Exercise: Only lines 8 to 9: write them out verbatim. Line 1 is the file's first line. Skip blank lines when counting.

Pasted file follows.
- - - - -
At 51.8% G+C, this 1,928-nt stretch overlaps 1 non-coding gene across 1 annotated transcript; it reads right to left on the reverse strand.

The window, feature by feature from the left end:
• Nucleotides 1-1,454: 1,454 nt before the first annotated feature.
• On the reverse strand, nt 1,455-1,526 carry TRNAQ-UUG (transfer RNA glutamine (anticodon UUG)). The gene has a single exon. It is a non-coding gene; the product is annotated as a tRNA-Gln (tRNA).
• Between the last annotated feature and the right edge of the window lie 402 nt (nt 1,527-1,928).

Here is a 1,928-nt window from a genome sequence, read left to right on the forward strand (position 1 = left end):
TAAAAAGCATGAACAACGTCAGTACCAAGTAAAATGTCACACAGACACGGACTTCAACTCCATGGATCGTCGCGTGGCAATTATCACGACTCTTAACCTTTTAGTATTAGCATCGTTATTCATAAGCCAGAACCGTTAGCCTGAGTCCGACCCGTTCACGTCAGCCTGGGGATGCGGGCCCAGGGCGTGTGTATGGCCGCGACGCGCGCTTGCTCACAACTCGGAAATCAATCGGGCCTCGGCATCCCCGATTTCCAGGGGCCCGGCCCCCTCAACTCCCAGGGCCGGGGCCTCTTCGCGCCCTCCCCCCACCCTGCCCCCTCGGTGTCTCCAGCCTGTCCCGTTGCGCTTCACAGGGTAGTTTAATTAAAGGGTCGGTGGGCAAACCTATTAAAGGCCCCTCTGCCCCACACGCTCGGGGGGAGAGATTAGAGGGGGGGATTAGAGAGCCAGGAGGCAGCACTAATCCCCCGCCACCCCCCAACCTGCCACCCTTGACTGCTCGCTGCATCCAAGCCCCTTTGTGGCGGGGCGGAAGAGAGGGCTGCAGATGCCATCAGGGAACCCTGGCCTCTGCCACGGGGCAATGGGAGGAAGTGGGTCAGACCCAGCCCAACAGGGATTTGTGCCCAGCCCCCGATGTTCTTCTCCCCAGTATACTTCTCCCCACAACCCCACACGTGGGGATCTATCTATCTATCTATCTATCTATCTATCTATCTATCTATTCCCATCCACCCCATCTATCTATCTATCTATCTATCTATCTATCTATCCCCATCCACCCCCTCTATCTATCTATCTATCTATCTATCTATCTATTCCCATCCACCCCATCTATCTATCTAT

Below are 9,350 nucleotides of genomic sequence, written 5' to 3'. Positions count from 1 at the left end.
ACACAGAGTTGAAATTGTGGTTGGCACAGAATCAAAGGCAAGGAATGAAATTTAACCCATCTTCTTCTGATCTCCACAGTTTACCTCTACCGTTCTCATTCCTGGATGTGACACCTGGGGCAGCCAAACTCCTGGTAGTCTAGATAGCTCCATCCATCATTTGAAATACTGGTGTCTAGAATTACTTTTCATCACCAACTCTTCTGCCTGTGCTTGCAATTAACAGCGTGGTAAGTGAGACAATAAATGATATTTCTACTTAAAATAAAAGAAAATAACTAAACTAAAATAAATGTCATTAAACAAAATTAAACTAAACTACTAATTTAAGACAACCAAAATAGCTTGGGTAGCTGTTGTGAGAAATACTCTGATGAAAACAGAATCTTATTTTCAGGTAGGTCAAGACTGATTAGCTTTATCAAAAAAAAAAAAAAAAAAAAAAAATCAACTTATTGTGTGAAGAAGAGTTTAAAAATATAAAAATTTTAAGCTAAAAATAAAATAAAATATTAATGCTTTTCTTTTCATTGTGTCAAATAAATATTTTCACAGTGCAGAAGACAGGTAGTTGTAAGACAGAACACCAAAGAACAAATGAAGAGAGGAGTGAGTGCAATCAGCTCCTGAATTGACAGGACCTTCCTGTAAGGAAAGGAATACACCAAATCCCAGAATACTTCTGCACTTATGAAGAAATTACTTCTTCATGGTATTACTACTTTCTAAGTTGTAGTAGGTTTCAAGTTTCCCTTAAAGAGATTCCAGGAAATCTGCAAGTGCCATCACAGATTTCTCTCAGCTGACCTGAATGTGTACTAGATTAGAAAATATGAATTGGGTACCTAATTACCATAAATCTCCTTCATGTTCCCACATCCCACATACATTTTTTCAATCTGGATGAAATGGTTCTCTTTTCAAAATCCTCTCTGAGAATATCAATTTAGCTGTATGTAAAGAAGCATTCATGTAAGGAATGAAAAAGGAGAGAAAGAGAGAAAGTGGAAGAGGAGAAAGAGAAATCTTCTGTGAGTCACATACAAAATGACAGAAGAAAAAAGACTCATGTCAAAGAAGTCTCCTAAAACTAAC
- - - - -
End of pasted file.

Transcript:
Below are 9,350 nucleotides of genomic sequence, written 5' to 3'. Positions count from 1 at the left end.
ACACAGAGTTGAAATTGTGGTTGGCACAGAATCAAAGGCAAGGAATGAAATTTAACCCATCTTCTTCTGATCTCCACAGTTTACCTCTACCGTTCTCATTCCTGGATGTGACACCTGGGGCAGCCAAACTCCTGGTAGTCTAGATAGCTCCATCCATCATTTGAAATACTGGTGTCTAGAATTACTTTTCATCACCAACTCTTCTGCCTGTGCTTGCAATTAACAGCGTGGTAAGTGAGACAATAAATGATATTTCTACTTAAAATAAAAGAAAATAACTAAACTAAAATAAATGTCATTAAACAAAATTAAACTAAACTACTAATTTAAGACAACCAAAATAGCTTGGGTAGCTGTTGTGAGAAATACTCTGATGAAAACAGAATCTTATTTTCAGGTAGGTCAAGACTGATTAGCTTTATCAAAAAAAAAAAAAAAAAAAAAAAATCAACTTATTGTGTGAAGAAGAGTTTAAAAATATAAAAATTTTAAGCTAAAAATAAAATAAAATATTAATGCTTTTCTTTTCATTGTGTCAAATAAATATTTTCACAGTGCAGAAGACAGGTAGTTGTAAGACAGAACACCAAAGAACAAATGAAGAGAGGAGTGAGTGCAATCAGCTCCTGAATTGACAGGACCTTCCTGTAAGGAAAGGAATACACCAAATCCCAGAATACTTCTGCACTTATGAAGAAATTACTTCTTCATGGTATTACTACTTTCTAAGTTGTAGTAGGTTTCAAGTTTCCCTTAAAGAGATTCCAGGAAATCTGCAAGTGCCATCACAGATTTCTCTCAGCTGACCTGAATGTGTACTAGATTAGAAAATATGAATTGGGTACCTAATTACCATAAATCTCCTTCATGTTCCCACATCCCACATACATTTTTTCAATCTGGATGAAATGGTTCTCTTTTCAAAATCCTCTCTGAGAATATCAATTTAGCTGTATGTAAAGAAGCATTCATGTAAGGAATGAAAAAGGAGAGAAAGAGAGAAAGTGGAAGAGGAGAAAGAGAAATCTTCTGTGAGTCACATACAAAATGACAGAAGAAAAAAGACTCATGTCAAAGAAGTCTCCTAAAACTAAC